Wednesday, November 06, 2013

From The Folder: What Right-Wingers Say

You may already have seen this today:

With Republicans openly cheering for a low voter turnout and passing laws restricting the right to vote, it is no surprise that they are extremely upset that the Affordable Care Act website asks if the person applying for an insurance plan would like to registered to vote.
The voter registration question is actually mandated by federal law. “The National Voter Registration Act of 1993, also known as ‘Motor Voter,’ requires public agencies that provide public assistance to offer voter registration opportunities,” Scott Keyes points out. “Nowhere are citizens told who to vote for, which party to register for, or even that they have to register at all.”
But Frank Gaffney of the Center for Security Policy said that registering more people to vote is “promoting creeping socialism” and voter fraud. By registering more “low-income voters,” Gaffney warns, “expect a permanent majority demanding government hand-outs—and the end of America as we have known it.”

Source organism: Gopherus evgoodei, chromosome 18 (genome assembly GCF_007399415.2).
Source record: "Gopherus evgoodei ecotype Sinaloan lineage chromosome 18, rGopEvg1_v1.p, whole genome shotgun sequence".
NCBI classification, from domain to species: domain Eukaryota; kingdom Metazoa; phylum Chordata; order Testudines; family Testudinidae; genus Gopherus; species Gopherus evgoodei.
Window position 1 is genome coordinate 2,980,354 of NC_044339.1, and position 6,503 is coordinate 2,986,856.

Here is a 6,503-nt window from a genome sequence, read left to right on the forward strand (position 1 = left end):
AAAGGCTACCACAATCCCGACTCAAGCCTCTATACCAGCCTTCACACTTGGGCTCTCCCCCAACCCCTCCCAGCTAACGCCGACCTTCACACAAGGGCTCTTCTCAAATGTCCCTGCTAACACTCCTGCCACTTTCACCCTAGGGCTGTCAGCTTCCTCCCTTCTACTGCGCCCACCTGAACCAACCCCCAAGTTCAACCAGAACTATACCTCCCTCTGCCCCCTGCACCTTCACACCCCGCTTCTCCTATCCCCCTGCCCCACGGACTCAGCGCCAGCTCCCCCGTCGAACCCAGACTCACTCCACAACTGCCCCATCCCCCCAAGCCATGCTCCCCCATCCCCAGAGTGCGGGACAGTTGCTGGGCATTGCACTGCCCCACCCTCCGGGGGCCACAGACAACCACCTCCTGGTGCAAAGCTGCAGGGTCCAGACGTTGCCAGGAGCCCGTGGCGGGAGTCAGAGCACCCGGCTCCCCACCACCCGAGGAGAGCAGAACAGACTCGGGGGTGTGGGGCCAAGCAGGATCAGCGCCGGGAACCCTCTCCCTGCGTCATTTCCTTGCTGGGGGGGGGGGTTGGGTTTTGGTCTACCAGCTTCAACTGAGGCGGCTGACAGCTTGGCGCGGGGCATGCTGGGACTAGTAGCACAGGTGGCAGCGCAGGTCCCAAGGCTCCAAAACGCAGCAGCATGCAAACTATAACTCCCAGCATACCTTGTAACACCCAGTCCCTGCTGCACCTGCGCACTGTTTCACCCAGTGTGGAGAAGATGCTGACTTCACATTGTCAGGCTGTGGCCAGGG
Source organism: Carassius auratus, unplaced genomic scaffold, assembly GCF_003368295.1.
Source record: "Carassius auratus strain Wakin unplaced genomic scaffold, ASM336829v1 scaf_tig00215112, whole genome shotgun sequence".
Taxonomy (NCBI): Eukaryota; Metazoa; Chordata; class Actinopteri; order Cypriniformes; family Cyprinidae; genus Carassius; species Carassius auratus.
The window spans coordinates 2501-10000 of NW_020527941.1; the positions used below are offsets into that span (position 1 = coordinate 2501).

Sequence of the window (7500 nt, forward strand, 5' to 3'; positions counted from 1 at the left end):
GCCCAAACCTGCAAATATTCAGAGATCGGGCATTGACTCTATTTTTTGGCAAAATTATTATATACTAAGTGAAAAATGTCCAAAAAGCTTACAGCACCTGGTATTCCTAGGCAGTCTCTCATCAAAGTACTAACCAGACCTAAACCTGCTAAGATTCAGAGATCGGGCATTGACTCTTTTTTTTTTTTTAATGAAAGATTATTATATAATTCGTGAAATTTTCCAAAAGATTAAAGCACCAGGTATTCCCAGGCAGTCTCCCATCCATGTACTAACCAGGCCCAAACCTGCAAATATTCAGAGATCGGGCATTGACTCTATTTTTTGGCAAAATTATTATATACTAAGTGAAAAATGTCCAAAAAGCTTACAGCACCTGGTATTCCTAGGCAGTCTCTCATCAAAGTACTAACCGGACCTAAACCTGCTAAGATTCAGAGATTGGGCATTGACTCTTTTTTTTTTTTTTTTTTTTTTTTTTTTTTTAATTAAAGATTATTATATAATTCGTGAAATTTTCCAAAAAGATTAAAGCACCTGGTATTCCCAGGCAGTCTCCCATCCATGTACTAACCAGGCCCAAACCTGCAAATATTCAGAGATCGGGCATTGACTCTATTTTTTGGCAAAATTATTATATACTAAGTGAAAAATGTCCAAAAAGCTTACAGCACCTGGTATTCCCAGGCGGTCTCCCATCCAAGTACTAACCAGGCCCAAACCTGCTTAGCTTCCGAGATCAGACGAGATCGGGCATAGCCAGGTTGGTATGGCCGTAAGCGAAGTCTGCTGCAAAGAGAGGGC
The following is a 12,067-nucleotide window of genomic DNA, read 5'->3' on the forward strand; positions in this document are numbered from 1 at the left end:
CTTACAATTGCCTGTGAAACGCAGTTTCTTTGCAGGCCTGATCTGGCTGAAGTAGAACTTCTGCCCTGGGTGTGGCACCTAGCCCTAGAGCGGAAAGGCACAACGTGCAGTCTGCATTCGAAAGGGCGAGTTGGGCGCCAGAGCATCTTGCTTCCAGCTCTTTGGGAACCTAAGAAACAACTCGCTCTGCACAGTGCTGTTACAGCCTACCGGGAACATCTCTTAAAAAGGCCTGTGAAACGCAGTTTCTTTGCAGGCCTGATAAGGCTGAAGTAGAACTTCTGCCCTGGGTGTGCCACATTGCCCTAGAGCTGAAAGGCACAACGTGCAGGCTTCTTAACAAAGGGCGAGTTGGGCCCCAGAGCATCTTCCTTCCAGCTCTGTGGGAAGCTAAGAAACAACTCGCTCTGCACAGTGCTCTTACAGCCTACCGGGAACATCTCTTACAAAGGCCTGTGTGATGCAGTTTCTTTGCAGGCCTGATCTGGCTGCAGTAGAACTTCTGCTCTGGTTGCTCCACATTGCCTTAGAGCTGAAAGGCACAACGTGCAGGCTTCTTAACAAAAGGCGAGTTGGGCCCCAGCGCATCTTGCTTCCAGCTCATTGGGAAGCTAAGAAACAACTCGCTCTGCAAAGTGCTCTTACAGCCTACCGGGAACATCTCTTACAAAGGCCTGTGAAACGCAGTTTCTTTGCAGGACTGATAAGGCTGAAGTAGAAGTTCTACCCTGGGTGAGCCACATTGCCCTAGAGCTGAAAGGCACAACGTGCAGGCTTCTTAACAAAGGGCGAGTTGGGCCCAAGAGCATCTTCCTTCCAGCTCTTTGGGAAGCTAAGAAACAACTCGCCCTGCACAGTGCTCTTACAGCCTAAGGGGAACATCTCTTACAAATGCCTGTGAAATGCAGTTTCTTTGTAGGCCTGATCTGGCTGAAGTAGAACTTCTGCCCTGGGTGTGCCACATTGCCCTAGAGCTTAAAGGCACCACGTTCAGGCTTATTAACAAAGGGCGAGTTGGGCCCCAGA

I'm not going to write about the fact that Gaffney has his gilded hoof deep inside his mouth there, because one is not supposed to say those things aloud, even when one believes in them.  Instead, I want to look at the possible Freudian (or whatever) slip in that statement, having to do with the "permanent majority demanding government hand-outs."

How many low-income potential voters does Gaffney think there are?  A permanent majority of voters?  But if that's the case, what kind of a country IS his America, the one he so fears will end "as we have known it?"

For note that a good economy, a safety net which encourages entrepreneurship (and stops the vortex that results in extreme poverty), fair wages and retirement systems would NOT create "a permanent majority demanding government hand-outs."  Because the majority of people would be paying federal income taxes and sharing in the expenses of our shared concerns.

I get that Gaffney here talks about one of the deepest of conservative beliefs:  That if you let people without, say, a landed estate, to vote, then the populace will just vote for goodies for themselves.  The only individuals who should vote in that scenario are the affluent (in the past only affluent white men), because they are viewed as the ones who would not want to dole out those goodies but instead to keep all the goodies themselves.

That deep belief appears to be based on permanent poverty of the masses.  It doesn't work that way if we have a low unemployment rate, good education, fair labor markets and so on.